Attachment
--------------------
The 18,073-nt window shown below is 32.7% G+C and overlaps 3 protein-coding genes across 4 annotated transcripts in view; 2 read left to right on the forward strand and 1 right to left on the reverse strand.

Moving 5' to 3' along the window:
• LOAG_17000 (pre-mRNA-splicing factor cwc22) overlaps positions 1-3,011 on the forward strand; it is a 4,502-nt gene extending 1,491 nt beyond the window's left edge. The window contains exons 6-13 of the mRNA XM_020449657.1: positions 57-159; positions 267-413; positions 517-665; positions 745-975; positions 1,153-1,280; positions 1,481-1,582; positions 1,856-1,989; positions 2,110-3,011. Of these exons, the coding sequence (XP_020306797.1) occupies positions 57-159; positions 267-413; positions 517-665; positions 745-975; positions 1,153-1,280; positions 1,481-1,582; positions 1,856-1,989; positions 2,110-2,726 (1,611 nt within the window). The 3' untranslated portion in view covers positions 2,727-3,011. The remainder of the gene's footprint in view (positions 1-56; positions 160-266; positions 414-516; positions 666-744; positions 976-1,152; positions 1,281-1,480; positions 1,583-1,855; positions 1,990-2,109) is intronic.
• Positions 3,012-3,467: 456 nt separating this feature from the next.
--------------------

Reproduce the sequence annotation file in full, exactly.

The 18,073-nt window shown below is 32.7% G+C and overlaps 3 protein-coding genes across 4 annotated transcripts in view; 2 read left to right on the forward strand and 1 right to left on the reverse strand.

Moving 5' to 3' along the window:
• LOAG_17000 (pre-mRNA-splicing factor cwc22) overlaps positions 1-3,011 on the forward strand; it is a 4,502-nt gene extending 1,491 nt beyond the window's left edge. The window contains exons 6-13 of the mRNA XM_020449657.1: positions 57-159; positions 267-413; positions 517-665; positions 745-975; positions 1,153-1,280; positions 1,481-1,582; positions 1,856-1,989; positions 2,110-3,011. Of these exons, the coding sequence (XP_020306797.1) occupies positions 57-159; positions 267-413; positions 517-665; positions 745-975; positions 1,153-1,280; positions 1,481-1,582; positions 1,856-1,989; positions 2,110-2,726 (1,611 nt within the window). The 3' untranslated portion in view covers positions 2,727-3,011. The remainder of the gene's footprint in view (positions 1-56; positions 160-266; positions 414-516; positions 666-744; positions 976-1,152; positions 1,281-1,480; positions 1,583-1,855; positions 1,990-2,109) is intronic.
• Positions 3,012-3,467: 456 nt separating this feature from the next.